WASHINGTON, DC - FEBRUARY 10: Virginia Gov. Bob McDonnell steps through a spotlight while delivering remarks to the Conservative Political Action Conference (CPAC) at the Marriott Wardman Park February 10, 2012 in Washington, DC. Thousands of conservative activists are attending the annual gathering in the nation's capital. (Photo by Chip Somodevilla/Getty Images)
Virginia Gov. Bob McDonnell, one of Mitt Romney's highest-value backers, juiced up the CPAC crowd early Friday in advance of the GOP frontrunner's speech to the group, lauding Romney as a "responsible" and "consistent" conservative.
"I believe he's the results-oriented conservative," McDonnell said to some applause in the ballroom, which was filling to the gills largely in anticipation of the next speaker, Rick Santorum.
"He's the guy, whether it's been as governor of Massachusetts, as head of a large private sector company, in turning around the Olympics, he's the results-oriented, can-do, consistent conservative," McDonnell said of Romney.
Listing his candidate's job-creation record, McDonnell added, "That's, to me, the kind of can-do responsible conservative leadership that we need for the United States of America."
McDonnell's direct reference to his endorsee contrasted with yesterday's omission by former presidential candidates Herman Cain and Rick Perry -- both of whom neglected to mention their support for Newt Gingrich in their addresses to the crowd.
The popular Virginia governor, who is widely discussed as a vice presidential pick, also offered details about his biography, including his 21 years in the United States Army.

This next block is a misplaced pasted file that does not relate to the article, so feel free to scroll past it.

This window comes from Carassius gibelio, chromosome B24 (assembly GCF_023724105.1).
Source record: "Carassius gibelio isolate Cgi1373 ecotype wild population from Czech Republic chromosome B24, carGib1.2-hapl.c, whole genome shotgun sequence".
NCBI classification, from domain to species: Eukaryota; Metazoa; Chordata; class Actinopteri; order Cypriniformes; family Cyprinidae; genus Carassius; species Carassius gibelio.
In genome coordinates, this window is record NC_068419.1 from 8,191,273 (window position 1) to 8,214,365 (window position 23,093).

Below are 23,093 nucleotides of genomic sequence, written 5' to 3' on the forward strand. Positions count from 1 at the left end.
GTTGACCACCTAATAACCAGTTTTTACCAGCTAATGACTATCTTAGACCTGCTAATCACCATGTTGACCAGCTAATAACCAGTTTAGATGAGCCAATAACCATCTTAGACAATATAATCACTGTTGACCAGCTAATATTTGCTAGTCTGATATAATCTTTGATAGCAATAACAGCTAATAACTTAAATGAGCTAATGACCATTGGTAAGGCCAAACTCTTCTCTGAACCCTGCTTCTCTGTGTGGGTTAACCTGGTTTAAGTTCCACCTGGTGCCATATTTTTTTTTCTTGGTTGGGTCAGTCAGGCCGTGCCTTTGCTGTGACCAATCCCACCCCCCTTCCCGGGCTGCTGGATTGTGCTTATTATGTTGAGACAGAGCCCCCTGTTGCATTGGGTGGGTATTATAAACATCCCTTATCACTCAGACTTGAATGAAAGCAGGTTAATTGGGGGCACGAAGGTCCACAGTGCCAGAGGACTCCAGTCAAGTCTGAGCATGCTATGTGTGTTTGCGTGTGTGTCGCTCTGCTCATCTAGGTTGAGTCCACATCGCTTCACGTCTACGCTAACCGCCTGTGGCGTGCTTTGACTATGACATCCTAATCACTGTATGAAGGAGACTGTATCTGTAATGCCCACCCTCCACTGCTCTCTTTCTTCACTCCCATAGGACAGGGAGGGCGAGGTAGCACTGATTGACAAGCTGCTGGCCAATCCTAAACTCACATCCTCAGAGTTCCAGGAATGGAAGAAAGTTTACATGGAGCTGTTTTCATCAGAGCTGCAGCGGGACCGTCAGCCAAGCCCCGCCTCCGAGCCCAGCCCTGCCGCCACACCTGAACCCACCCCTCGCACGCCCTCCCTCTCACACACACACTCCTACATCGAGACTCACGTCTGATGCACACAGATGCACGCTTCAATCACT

And in a shot at Rick Santorum, he spoke emotionally about his daughter, an Army platoon leader who McDonnell said would call him from Iraq with tales of being under fire from the enemy.
"Yes I did get a little bit emotional. But she didn't," he said. "She got the job done."
He largely veered away from social issues but slammed the president for failing to balance the budget.
"I say Mr. President, take responsibility. You're the commander in chief, get the job done, quit making excuses, let's turn this country around," he said.
He also offered shoutouts to a list of fellow Republican governors who enjoy popularity among conservative voters despite flagging overall approval ratings, including Govs. Scott Walker and Rick Scott.
Carrie Dann writes for NBC News' First Read. Read the national edition of First Read featuring Chuck Todd, Mark Murray and Domenico Montanaro on msnbc.com.